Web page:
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Welcome to the Springfield Plateau Chapter of the Missouri Master Naturalist™ program. Last year, our chapter of 60+ active members racked up more than 7,000 hours of volunteer service and training–and we’ll likely surpass that in 2013. Our chapter averages more hours per member than any of the state’s chapters. We’re proud of that record and the difference we’re making in southwest Missouri.

So what does it take to become a Master Naturalist? First, ask yourself: Are you passionate and curious about the natural world? Do you enjoy learning about and teaching  others about butterflies and moths, spiders and insects, fish and birds and all manner of four-legged wild critters in Missouri?  Do you like prairies and glades, forests and savannas, streams and caves? Would you enjoy a sunrise on a nearby prairie while counting quail coveys?

If yes, then perhaps you were meant to be a Master Naturalist™. Our class of 2013 is about to graduate but contact our advisor, Jay Barber at Missouri Department of Conservation, 895-6881, ext. 1643, to get your name on a list for a future class.

Master Naturalists is a community-based natural resource, education and volunteer program. Our mission is to engage Missourians in the stewardship of our state’s bountiful natural resources through science-based education and volunteer community service. The purpose of the program is to develop a corps of well-informed volunteers to provide education, outreach and service dedicated to that purpose.

Becoming a Master Naturalist

A Master Naturalist must give 40 hours of volunteer service every year. That’s a big commitment, but many of our members give far more than that.

To become a Master Naturalist, you will receive 40 hours of training  and contribute 40 hours of volunteer service in the next year. After the first year, each Master Naturalist must complete 8 hours of advanced training and 40 hours of volunteer service each year.

Learn more at the statewide site at Missouri Master Naturalist. Also visit our calendar, Facebook page and blog to view scheduled events and volunteer opportunities.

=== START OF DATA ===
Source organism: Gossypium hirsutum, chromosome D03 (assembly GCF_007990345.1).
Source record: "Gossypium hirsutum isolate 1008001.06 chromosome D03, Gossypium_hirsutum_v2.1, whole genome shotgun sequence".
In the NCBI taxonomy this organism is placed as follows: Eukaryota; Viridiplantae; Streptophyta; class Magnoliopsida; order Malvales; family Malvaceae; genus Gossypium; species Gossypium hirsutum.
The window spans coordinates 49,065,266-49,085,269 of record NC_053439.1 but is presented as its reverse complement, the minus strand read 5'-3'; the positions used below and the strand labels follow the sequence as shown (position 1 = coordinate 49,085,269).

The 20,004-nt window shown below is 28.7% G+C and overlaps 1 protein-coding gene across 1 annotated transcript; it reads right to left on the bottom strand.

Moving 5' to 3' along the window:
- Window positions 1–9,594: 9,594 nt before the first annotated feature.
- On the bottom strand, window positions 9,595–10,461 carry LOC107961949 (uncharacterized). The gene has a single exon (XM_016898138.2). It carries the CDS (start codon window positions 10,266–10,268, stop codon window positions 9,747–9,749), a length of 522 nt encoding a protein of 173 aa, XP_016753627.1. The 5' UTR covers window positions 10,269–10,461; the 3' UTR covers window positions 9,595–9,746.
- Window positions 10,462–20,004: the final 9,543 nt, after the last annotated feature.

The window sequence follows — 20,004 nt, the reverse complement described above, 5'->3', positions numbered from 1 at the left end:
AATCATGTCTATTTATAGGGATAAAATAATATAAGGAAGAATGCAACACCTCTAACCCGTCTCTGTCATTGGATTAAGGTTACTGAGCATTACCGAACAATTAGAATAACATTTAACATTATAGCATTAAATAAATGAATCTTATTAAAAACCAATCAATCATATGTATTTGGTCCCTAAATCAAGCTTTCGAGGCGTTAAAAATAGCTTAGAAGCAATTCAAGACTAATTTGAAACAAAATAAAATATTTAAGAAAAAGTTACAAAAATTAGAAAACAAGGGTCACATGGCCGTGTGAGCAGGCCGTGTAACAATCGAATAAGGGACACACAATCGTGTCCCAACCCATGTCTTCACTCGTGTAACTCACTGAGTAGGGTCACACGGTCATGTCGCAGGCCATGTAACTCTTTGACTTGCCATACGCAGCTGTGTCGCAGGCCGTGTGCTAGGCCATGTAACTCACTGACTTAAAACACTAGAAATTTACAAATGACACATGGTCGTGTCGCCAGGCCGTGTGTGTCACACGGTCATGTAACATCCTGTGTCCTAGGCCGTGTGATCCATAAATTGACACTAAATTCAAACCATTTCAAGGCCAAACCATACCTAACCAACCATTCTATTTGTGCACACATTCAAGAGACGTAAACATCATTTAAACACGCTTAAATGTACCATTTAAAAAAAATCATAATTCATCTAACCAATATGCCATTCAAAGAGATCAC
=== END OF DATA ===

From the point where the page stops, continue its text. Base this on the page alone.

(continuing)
What We Do

Since its founding in 2006, the Springfield Plateau Chapter is one of the most active in the state. Our 60+ members rock! Among the 90+ members of the Springfield Plateau Chapter, you’ll find us in Joplin lending a hand,  in classrooms and on nature outings helping teachers introduce their students to the natural world. We may talk about the critters you’ll find in a rotten log or the types of fur-bearing animals in Missouri. We teach kids about the many uses of the American bison. We plant trees, monitor springs and streams,  volunteer for river cleanups, remove invasive species, help restore glades and prairies and participate in many other outdoor educational events with our partners and sponsors.

We get involved in projects such as planting natives and developing a rain garden at Springfield’s green Hickory Hills School and providing trees for residents of Battlefield.

Read more about our accomplishments in our annual reports:

MN Annual Report 2013  2012 2011 2010 2009 2008 2007

Download our flier about the classroom presentations covering bison, insects and spiders, birds, mammals and reptiles/amphibians you can schedule.  And here’s our brochure about the Springfield Plateau Chapter.

Our monthly meetings (members only) feature programs on soil, water, insects, mammals, fish, trees and plants–just about anything you can think of in the natural world. In November, we move from our current “home” at the Missouri Department of Conservation’s office in Springfield to the new C.W. Titus Education Facility at the Watershed Center at Valley Water Mill Park.

We also offer field trips to members. Most recently, we’ve visited the Springfield Zoo and Roaring River State Park. Other times we’ve visited Prairie State Park, Rocky Barrens Conservation Area and Tumbling Creek Cave. We’ve gone “down under” Springfield, led by Mike Kromrey of the Watershed Committee of the Ozarks, and we’ve enjoyed wildflower walks along Bull Creek.

Our blog at http:springfieldmn.blogspot.com, is managed by member Bob Kipfer, with contributions from other members.

The Master Naturalist program is sponsored by the Missouri Department of Conservation and the University of Missouri Extension.  Jay Barber with MDC and Patrick Byers with Extension participate in programs and outings, provide training and coordinate volunteer opportunities.

Missouri Department of Conservation

University of Missouri Extension

Other chapter partners are: